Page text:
There are Bills which have been found to be defective. One in particular was the Sexual Offences (Protected Materials) Act, which was passed on the 21st March 1997 in a spirit of genuine outrage at the circulation of pornographic material in prisons. It has never come into force because, as drafted, it makes it impossible for defence lawyers to have proper access to certain materials that may be central to the case. As the purpose of the Act was to enhance protection for the victims of sexual offences, the fact that the deficiency has prevented its commencement is a heavy burden on such victims.
I would put it to the Committee that since we have the procedures involving prior public consultation, detailed parliamentary scrutiny and approval by both Houses, this is a good way of enacting the necessary reform, rather than waiting for a legislative opportunity. Of course, in an ideal world legislation would always be right first time, but those who have spoken on these amendments have made it clear that they have the same scepticism as I have about that. We do have an opportunity here for correcting these errors, although they may be rare. I hope that Amendment No. 12 will not be pressed.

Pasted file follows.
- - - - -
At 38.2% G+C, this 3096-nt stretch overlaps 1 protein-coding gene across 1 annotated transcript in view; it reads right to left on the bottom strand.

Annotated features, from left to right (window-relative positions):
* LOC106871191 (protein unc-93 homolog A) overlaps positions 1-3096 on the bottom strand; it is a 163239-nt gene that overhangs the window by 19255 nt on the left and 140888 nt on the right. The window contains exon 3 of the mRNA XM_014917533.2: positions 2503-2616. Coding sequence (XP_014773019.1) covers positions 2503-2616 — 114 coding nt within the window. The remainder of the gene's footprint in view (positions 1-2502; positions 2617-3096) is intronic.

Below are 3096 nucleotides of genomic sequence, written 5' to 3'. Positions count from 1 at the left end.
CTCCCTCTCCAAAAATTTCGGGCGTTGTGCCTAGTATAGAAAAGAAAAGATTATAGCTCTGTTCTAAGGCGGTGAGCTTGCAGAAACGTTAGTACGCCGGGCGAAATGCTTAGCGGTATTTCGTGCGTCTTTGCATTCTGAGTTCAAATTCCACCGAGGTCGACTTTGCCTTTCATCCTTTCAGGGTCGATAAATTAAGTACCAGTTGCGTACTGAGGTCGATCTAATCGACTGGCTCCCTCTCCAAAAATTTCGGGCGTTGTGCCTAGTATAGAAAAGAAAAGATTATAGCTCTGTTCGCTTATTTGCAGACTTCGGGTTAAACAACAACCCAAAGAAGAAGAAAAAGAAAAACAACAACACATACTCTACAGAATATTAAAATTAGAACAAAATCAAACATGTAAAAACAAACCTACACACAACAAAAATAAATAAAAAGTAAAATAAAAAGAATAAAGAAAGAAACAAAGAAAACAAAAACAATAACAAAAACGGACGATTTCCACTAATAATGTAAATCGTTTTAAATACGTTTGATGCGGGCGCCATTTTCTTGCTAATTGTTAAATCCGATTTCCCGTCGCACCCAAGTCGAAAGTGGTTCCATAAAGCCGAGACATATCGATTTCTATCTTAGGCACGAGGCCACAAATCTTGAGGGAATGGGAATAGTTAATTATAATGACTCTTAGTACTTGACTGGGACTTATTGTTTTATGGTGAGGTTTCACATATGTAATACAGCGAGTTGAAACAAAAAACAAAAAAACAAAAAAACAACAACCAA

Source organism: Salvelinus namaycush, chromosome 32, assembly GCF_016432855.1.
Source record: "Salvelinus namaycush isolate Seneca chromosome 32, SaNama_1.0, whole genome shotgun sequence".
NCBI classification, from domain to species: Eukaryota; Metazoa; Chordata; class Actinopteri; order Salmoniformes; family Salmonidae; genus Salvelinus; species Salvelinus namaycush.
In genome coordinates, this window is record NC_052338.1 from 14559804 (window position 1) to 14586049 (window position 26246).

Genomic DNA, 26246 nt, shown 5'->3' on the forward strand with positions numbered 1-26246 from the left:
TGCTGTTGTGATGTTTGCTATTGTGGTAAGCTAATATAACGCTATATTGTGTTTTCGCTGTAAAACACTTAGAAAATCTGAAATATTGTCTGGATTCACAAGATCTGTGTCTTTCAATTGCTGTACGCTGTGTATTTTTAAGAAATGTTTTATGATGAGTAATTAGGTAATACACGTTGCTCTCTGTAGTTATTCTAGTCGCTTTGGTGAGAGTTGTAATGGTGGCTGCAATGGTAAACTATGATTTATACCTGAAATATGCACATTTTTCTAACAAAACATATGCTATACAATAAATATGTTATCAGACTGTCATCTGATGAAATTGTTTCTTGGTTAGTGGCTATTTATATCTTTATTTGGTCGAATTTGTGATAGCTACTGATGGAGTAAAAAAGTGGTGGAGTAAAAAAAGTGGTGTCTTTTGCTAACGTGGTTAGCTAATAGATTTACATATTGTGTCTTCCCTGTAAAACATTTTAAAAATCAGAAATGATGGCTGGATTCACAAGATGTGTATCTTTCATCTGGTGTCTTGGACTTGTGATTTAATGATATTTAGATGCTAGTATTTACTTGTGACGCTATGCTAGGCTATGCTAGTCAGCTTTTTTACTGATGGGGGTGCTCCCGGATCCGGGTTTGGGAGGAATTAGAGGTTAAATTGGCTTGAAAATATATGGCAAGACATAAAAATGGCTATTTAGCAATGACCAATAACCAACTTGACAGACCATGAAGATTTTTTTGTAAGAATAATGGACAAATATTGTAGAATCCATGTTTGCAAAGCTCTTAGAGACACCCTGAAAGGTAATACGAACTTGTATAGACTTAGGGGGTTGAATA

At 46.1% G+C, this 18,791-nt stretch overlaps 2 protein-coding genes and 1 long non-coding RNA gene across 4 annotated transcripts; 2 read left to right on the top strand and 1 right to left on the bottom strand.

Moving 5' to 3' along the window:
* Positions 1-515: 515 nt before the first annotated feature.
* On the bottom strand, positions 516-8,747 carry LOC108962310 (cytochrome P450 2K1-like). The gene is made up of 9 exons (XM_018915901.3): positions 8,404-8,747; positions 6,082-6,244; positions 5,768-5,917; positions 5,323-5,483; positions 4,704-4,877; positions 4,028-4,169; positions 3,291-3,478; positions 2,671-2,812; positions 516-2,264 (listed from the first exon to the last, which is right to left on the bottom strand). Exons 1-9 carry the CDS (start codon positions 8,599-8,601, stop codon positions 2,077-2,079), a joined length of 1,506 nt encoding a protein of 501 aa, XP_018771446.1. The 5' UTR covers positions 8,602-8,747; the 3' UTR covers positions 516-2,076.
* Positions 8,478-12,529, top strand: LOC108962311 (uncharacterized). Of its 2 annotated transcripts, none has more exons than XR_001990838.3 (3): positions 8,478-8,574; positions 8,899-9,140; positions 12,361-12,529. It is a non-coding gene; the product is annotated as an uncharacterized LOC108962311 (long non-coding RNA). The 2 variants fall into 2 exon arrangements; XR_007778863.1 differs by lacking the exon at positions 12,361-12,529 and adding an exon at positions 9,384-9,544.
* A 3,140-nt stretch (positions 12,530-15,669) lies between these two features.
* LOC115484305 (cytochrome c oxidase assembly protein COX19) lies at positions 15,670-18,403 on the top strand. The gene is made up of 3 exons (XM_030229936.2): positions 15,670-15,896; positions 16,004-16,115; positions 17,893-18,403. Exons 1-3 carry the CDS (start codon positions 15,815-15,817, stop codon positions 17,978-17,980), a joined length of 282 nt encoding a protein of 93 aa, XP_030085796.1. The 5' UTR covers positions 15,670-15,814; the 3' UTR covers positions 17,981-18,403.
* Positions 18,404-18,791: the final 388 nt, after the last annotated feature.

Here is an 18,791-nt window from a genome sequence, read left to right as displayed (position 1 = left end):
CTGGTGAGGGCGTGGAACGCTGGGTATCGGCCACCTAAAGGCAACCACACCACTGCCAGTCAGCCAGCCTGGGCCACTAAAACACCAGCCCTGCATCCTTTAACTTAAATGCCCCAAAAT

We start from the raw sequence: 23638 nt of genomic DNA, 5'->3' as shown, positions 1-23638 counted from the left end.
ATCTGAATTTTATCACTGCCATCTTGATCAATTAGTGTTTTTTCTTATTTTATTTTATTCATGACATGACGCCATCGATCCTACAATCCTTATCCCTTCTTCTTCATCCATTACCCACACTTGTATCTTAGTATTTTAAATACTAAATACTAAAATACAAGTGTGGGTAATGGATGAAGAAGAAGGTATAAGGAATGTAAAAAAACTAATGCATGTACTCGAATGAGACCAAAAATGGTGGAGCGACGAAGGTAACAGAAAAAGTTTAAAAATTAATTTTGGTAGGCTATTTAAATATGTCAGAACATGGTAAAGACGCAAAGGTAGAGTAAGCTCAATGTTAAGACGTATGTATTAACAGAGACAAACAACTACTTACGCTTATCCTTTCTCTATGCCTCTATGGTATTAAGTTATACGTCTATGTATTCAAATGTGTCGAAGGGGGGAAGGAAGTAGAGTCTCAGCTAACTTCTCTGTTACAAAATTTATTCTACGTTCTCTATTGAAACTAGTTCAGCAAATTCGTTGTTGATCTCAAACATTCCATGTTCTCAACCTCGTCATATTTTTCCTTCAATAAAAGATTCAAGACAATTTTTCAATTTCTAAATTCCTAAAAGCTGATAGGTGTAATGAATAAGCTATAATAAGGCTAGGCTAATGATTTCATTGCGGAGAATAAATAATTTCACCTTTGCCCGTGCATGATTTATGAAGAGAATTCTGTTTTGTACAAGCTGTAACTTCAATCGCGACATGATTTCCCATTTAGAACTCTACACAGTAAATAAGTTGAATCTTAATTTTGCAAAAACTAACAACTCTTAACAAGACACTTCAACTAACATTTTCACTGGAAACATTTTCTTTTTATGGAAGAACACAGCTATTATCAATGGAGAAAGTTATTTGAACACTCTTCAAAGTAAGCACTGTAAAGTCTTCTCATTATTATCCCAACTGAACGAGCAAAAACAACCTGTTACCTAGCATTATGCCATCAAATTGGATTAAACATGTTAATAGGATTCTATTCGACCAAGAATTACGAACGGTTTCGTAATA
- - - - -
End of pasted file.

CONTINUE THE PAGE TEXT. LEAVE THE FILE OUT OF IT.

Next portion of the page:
Amendment No. 13 is much more wide ranging and would exclude all legislation before this Bill receives Royal Assent: in other words, it would repeat the self-imposed restriction which exists in the 1994 Act. If I may explain our thinking, regulatory reform problems have many causes. Sometimes there are problems because legislation passed some time ago no longer meets modern requirements, but they can also be the result of the interaction of overlapping legislation--legislation already on the statute book for some time and much more recent legislation. Fire service legislation is a very good example of that. It is spread over 120 Acts, as has already been referred to this afternoon, passed over many years. It is the interaction and overlapping nature of these Acts that is part of the problem.